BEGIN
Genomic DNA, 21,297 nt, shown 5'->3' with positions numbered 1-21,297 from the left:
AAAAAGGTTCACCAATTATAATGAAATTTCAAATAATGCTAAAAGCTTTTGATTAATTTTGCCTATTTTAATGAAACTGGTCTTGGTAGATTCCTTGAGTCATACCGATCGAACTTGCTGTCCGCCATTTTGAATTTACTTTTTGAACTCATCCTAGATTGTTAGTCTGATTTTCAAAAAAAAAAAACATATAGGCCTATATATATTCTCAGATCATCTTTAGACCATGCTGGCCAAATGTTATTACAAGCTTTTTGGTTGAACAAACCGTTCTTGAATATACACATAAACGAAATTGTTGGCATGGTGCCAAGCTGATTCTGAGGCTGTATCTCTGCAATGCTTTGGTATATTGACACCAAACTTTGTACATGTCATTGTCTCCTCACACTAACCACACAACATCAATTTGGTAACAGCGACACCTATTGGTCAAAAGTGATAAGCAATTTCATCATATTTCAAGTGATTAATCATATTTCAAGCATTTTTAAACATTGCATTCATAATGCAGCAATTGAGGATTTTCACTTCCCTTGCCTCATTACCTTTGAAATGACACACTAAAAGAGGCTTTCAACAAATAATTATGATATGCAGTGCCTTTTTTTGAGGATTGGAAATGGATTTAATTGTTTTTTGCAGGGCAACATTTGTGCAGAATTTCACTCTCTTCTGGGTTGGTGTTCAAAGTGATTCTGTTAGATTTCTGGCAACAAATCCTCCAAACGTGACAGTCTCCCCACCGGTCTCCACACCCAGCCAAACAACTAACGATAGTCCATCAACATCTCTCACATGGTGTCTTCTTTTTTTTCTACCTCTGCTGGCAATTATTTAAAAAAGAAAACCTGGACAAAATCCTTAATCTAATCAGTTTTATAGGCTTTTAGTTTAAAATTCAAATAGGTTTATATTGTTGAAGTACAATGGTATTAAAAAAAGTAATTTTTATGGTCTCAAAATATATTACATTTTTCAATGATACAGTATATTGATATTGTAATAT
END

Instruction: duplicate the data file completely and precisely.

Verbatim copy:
Genomic DNA, 21,297 nt, shown 5'->3' with positions numbered 1-21,297 from the left:
AAAAAGGTTCACCAATTATAATGAAATTTCAAATAATGCTAAAAGCTTTTGATTAATTTTGCCTATTTTAATGAAACTGGTCTTGGTAGATTCCTTGAGTCATACCGATCGAACTTGCTGTCCGCCATTTTGAATTTACTTTTTGAACTCATCCTAGATTGTTAGTCTGATTTTCAAAAAAAAAAAACATATAGGCCTATATATATTCTCAGATCATCTTTAGACCATGCTGGCCAAATGTTATTACAAGCTTTTTGGTTGAACAAACCGTTCTTGAATATACACATAAACGAAATTGTTGGCATGGTGCCAAGCTGATTCTGAGGCTGTATCTCTGCAATGCTTTGGTATATTGACACCAAACTTTGTACATGTCATTGTCTCCTCACACTAACCACACAACATCAATTTGGTAACAGCGACACCTATTGGTCAAAAGTGATAAGCAATTTCATCATATTTCAAGTGATTAATCATATTTCAAGCATTTTTAAACATTGCATTCATAATGCAGCAATTGAGGATTTTCACTTCCCTTGCCTCATTACCTTTGAAATGACACACTAAAAGAGGCTTTCAACAAATAATTATGATATGCAGTGCCTTTTTTTGAGGATTGGAAATGGATTTAATTGTTTTTTGCAGGGCAACATTTGTGCAGAATTTCACTCTCTTCTGGGTTGGTGTTCAAAGTGATTCTGTTAGATTTCTGGCAACAAATCCTCCAAACGTGACAGTCTCCCCACCGGTCTCCACACCCAGCCAAACAACTAACGATAGTCCATCAACATCTCTCACATGGTGTCTTCTTTTTTTTCTACCTCTGCTGGCAATTATTTAAAAAAGAAAACCTGGACAAAATCCTTAATCTAATCAGTTTTATAGGCTTTTAGTTTAAAATTCAAATAGGTTTATATTGTTGAAGTACAATGGTATTAAAAAAAGTAATTTTTATGGTCTCAAAATATATTACATTTTTCAATGATACAGTATATTGATATTGTAATAT